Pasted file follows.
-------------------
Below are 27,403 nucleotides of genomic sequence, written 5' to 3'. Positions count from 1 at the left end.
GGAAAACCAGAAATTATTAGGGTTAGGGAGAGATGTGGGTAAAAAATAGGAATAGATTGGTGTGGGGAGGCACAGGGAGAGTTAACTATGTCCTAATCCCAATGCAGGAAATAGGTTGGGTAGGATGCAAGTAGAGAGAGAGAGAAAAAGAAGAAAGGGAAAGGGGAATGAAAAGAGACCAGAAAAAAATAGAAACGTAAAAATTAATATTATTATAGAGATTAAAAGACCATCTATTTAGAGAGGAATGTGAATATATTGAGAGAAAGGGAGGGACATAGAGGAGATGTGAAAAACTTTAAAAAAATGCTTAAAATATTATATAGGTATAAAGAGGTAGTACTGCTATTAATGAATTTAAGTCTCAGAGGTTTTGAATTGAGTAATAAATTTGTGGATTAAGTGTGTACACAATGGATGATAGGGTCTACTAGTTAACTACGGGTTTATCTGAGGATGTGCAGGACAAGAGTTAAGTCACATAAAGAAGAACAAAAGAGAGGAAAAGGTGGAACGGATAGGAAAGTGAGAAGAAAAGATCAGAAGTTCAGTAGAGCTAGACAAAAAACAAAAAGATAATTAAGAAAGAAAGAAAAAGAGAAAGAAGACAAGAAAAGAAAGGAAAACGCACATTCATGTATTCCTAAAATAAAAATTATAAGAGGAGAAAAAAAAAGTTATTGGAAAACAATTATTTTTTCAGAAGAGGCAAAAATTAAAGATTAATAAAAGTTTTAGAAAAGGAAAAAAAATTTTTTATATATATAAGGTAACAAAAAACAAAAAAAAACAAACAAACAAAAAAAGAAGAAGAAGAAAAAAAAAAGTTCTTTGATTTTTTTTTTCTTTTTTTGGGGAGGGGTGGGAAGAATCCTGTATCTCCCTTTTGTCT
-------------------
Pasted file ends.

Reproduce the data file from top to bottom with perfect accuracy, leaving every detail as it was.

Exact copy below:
Below are 27,403 nucleotides of genomic sequence, written 5' to 3'. Positions count from 1 at the left end.
GGAAAACCAGAAATTATTAGGGTTAGGGAGAGATGTGGGTAAAAAATAGGAATAGATTGGTGTGGGGAGGCACAGGGAGAGTTAACTATGTCCTAATCCCAATGCAGGAAATAGGTTGGGTAGGATGCAAGTAGAGAGAGAGAGAAAAAGAAGAAAGGGAAAGGGGAATGAAAAGAGACCAGAAAAAAATAGAAACGTAAAAATTAATATTATTATAGAGATTAAAAGACCATCTATTTAGAGAGGAATGTGAATATATTGAGAGAAAGGGAGGGACATAGAGGAGATGTGAAAAACTTTAAAAAAATGCTTAAAATATTATATAGGTATAAAGAGGTAGTACTGCTATTAATGAATTTAAGTCTCAGAGGTTTTGAATTGAGTAATAAATTTGTGGATTAAGTGTGTACACAATGGATGATAGGGTCTACTAGTTAACTACGGGTTTATCTGAGGATGTGCAGGACAAGAGTTAAGTCACATAAAGAAGAACAAAAGAGAGGAAAAGGTGGAACGGATAGGAAAGTGAGAAGAAAAGATCAGAAGTTCAGTAGAGCTAGACAAAAAACAAAAAGATAATTAAGAAAGAAAGAAAAAGAGAAAGAAGACAAGAAAAGAAAGGAAAACGCACATTCATGTATTCCTAAAATAAAAATTATAAGAGGAGAAAAAAAAAGTTATTGGAAAACAATTATTTTTTCAGAAGAGGCAAAAATTAAAGATTAATAAAAGTTTTAGAAAAGGAAAAAAAATTTTTTATATATATAAGGTAACAAAAAACAAAAAAAAACAAACAAACAAAAAAAGAAGAAGAAGAAAAAAAAAAGTTCTTTGATTTTTTTTTTCTTTTTTTGGGGAGGGGTGGGAAGAATCCTGTATCTCCCTTTTGTCT